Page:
The EV600 will be built on GM’s new Ultium platform that will eventually expand into other models. The BrightDrop website also lists a “rapid-load (passenger) vehicle concept,” though Katz is mum on what’s in the pipeline.
The EV600 will arrive at 10,000 lbs. GVWR with a (you guessed it) voluminous 600 cu. ft. of cargo space and a max payload of 2,200 lbs. BrightDrop is publicizing an eye-opening range of 250 miles.
Right now, automakers are throwing around a range of ranges when it comes to their not-yet-released commercial EVs, but it’s all theoretical without battery specs and real-world payload and towing tests. GM confirmed that the 250-mile range was calculated with 50% of the EV600’s estimated payload capacity.
Beyond payload and tow weight, range is dependent on many factors, from route type and driving style to ambient temperature, weather, and terrain. Yet as delivery routes are usually 150 miles or less, a max range of 250 miles will cover most of those variances with miles to spare. And delivery fleet operators will tell you they max out on cargo space before payload.
Range is an important differentiator for BrightDrop: Ford is targeting a range of only 126 miles for the e-Transit, that’s with a 67-kWh battery pack. However, the e-Transit offers a higher maximum payload of 3,800 lbs. for the low-roof cargo van and 4,290 lbs. for the cutaway.
Katz wouldn’t divulge EV600’s battery specs, though GM’s Ultium battery system, a joint venture with LG Chem, spans 50 kWh of available energy up to a massive 200 kWh, which theoretically offers 400 miles of range. “We’re testing for a lot of different scenarios,” he said. “I can’t get into a lot of detail right now, but we’re very confident in the 250-mile range.”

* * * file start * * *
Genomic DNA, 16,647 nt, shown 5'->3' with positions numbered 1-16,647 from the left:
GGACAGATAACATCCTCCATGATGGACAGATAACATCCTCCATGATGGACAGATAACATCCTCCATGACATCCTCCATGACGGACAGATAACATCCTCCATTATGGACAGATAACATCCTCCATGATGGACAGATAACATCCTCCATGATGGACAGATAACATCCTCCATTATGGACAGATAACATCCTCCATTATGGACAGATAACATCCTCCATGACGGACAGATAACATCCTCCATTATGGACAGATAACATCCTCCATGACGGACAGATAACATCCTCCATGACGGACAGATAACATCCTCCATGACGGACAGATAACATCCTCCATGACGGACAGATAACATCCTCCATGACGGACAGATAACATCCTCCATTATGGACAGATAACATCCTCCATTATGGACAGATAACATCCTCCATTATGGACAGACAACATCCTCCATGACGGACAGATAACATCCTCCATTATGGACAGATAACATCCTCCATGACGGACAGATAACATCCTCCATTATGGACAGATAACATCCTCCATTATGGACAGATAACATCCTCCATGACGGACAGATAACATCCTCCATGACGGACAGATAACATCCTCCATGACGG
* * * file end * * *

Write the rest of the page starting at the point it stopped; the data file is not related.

Katz did stress that Ultium’s flexibility is unique to the industry. The Ultium battery cells can be stacked vertically or horizontally inside the battery pack. “These combinations can provide the energy for every segment on the road today, whether you’re talking about a performance vehicle to a work truck to a small commuter vehicle,” he said.
New Sales Playbook
BrightDrop’s new ecosystem extends to the sales process as well. Compared to traditional vehicles, commercial EV sales require a holistic attention to that ecosystem of infrastructure, logistics, and service planning. “It’s a much deeper sale,” Katz said.
BrightDrop will stand as its own business under the GM umbrella, with a new BrightDrop dealer network and a “BrightDrop solutions team” that will be “laser-focused on delivery customers.”
BrightDrop and its dealer network will be separate from GM’s corporate fleet sales. However, “We’ll be working in concert with (the GM fleet team),” Katz said. “We’ve been very coordinated in terms reaching out to fleet customers to let them know BrightDrop was launching. They’ve been very helpful for us as we scale the business.”
Will customers enter a BrightDrop facility collocated with a GM fleet dealer, or a standalone building under a separate BrightDrop shingle? Is BrightDrop targeting certain areas of the country for first sales? “We’ll have more to share about exactly how that’s going to work at a later date,” Katz replied.
Katz made clear that in whatever iteration, GM will be backing this new sales and service structure to ensure customers are fulfilled not only during the initial vehicle sale but through the vehicle’s lifecycle — gauntlet thrown to upstart manufacturers.
Many questions are left to be answered, but Katz concluded with this: “We’re open for business and we’re talking to customers in all parts of the country. There’s a lot of interest in the product.”
Originally posted on Fleet Forward